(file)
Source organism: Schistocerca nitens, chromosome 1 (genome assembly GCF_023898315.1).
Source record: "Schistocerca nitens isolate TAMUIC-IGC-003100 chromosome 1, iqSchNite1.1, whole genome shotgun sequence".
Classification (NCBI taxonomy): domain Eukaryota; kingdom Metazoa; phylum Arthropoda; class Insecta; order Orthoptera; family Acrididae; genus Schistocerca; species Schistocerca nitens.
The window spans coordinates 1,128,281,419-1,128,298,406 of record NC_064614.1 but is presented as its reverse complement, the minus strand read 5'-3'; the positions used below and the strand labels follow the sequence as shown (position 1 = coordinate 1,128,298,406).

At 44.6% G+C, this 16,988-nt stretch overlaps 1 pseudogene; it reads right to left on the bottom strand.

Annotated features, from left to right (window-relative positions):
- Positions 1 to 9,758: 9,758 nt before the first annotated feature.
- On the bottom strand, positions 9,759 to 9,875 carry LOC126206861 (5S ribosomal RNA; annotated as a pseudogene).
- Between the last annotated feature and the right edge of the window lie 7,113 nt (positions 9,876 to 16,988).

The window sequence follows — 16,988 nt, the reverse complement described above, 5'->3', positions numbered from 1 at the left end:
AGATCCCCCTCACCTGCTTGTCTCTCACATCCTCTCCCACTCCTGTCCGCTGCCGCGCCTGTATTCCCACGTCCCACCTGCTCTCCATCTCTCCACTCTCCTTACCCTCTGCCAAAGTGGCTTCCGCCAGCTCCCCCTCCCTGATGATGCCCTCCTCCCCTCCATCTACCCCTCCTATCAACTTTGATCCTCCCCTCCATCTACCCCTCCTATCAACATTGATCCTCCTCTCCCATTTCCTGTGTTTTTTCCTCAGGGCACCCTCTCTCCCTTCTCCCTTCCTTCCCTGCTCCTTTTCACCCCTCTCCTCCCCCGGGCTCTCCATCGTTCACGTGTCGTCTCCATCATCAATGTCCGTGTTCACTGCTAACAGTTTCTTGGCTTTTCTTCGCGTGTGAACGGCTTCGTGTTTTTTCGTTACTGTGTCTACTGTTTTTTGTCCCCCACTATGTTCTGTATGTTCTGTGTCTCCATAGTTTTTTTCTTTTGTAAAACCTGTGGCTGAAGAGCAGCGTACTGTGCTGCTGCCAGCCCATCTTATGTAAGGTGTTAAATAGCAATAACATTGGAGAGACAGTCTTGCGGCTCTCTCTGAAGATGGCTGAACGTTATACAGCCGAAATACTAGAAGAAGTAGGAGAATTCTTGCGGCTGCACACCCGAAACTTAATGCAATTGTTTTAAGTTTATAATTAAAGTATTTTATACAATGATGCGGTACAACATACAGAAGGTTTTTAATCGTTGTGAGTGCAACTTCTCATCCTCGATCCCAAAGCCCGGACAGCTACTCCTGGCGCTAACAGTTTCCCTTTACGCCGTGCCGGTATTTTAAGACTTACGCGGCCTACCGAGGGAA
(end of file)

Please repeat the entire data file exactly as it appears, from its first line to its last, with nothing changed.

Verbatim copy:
Source organism: Schistocerca nitens, chromosome 1 (genome assembly GCF_023898315.1).
Source record: "Schistocerca nitens isolate TAMUIC-IGC-003100 chromosome 1, iqSchNite1.1, whole genome shotgun sequence".
Classification (NCBI taxonomy): domain Eukaryota; kingdom Metazoa; phylum Arthropoda; class Insecta; order Orthoptera; family Acrididae; genus Schistocerca; species Schistocerca nitens.
The window spans coordinates 1,128,281,419-1,128,298,406 of record NC_064614.1 but is presented as its reverse complement, the minus strand read 5'-3'; the positions used below and the strand labels follow the sequence as shown (position 1 = coordinate 1,128,298,406).

At 44.6% G+C, this 16,988-nt stretch overlaps 1 pseudogene; it reads right to left on the bottom strand.

Annotated features, from left to right (window-relative positions):
- Positions 1 to 9,758: 9,758 nt before the first annotated feature.
- On the bottom strand, positions 9,759 to 9,875 carry LOC126206861 (5S ribosomal RNA; annotated as a pseudogene).
- Between the last annotated feature and the right edge of the window lie 7,113 nt (positions 9,876 to 16,988).

The window sequence follows — 16,988 nt, the reverse complement described above, 5'->3', positions numbered from 1 at the left end:
AGATCCCCCTCACCTGCTTGTCTCTCACATCCTCTCCCACTCCTGTCCGCTGCCGCGCCTGTATTCCCACGTCCCACCTGCTCTCCATCTCTCCACTCTCCTTACCCTCTGCCAAAGTGGCTTCCGCCAGCTCCCCCTCCCTGATGATGCCCTCCTCCCCTCCATCTACCCCTCCTATCAACTTTGATCCTCCCCTCCATCTACCCCTCCTATCAACATTGATCCTCCTCTCCCATTTCCTGTGTTTTTTCCTCAGGGCACCCTCTCTCCCTTCTCCCTTCCTTCCCTGCTCCTTTTCACCCCTCTCCTCCCCCGGGCTCTCCATCGTTCACGTGTCGTCTCCATCATCAATGTCCGTGTTCACTGCTAACAGTTTCTTGGCTTTTCTTCGCGTGTGAACGGCTTCGTGTTTTTTCGTTACTGTGTCTACTGTTTTTTGTCCCCCACTATGTTCTGTATGTTCTGTGTCTCCATAGTTTTTTTCTTTTGTAAAACCTGTGGCTGAAGAGCAGCGTACTGTGCTGCTGCCAGCCCATCTTATGTAAGGTGTTAAATAGCAATAACATTGGAGAGACAGTCTTGCGGCTCTCTCTGAAGATGGCTGAACGTTATACAGCCGAAATACTAGAAGAAGTAGGAGAATTCTTGCGGCTGCACACCCGAAACTTAATGCAATTGTTTTAAGTTTATAATTAAAGTATTTTATACAATGATGCGGTACAACATACAGAAGGTTTTTAATCGTTGTGAGTGCAACTTCTCATCCTCGATCCCAAAGCCCGGACAGCTACTCCTGGCGCTAACAGTTTCCCTTTACGCCGTGCCGGTATTTTAAGACTTACGCGGCCTACCGAGGGAA